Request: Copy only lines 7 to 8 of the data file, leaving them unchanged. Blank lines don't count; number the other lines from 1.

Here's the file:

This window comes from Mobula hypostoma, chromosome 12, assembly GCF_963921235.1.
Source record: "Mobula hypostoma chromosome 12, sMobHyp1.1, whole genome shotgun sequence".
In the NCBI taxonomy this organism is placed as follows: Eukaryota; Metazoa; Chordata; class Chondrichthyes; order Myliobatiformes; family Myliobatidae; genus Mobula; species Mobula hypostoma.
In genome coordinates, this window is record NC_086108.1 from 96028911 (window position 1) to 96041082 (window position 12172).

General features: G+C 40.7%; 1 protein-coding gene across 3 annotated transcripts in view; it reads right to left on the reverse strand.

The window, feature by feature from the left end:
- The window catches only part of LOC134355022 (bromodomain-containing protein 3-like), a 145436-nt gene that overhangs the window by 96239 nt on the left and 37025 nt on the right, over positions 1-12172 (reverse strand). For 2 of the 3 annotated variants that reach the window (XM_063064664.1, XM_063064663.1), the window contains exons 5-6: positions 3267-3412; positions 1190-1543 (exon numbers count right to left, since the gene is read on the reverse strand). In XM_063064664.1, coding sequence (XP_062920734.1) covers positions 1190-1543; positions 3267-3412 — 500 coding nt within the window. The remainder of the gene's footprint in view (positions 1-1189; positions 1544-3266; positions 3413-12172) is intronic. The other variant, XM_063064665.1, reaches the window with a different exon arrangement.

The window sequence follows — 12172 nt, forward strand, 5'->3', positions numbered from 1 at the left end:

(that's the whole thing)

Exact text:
- The window catches only part of LOC134355022 (bromodomain-containing protein 3-like), a 145436-nt gene that overhangs the window by 96239 nt on the left and 37025 nt on the right, over positions 1-12172 (reverse strand). For 2 of the 3 annotated variants that reach the window (XM_063064664.1, XM_063064663.1), the window contains exons 5-6: positions 3267-3412; positions 1190-1543 (exon numbers count right to left, since the gene is read on the reverse strand). In XM_063064664.1, coding sequence (XP_062920734.1) covers positions 1190-1543; positions 3267-3412 — 500 coding nt within the window. The remainder of the gene's footprint in view (positions 1-1189; positions 1544-3266; positions 3413-12172) is intronic. The other variant, XM_063064665.1, reaches the window with a different exon arrangement.

The window sequence follows — 12172 nt, forward strand, 5'->3', positions numbered from 1 at the left end: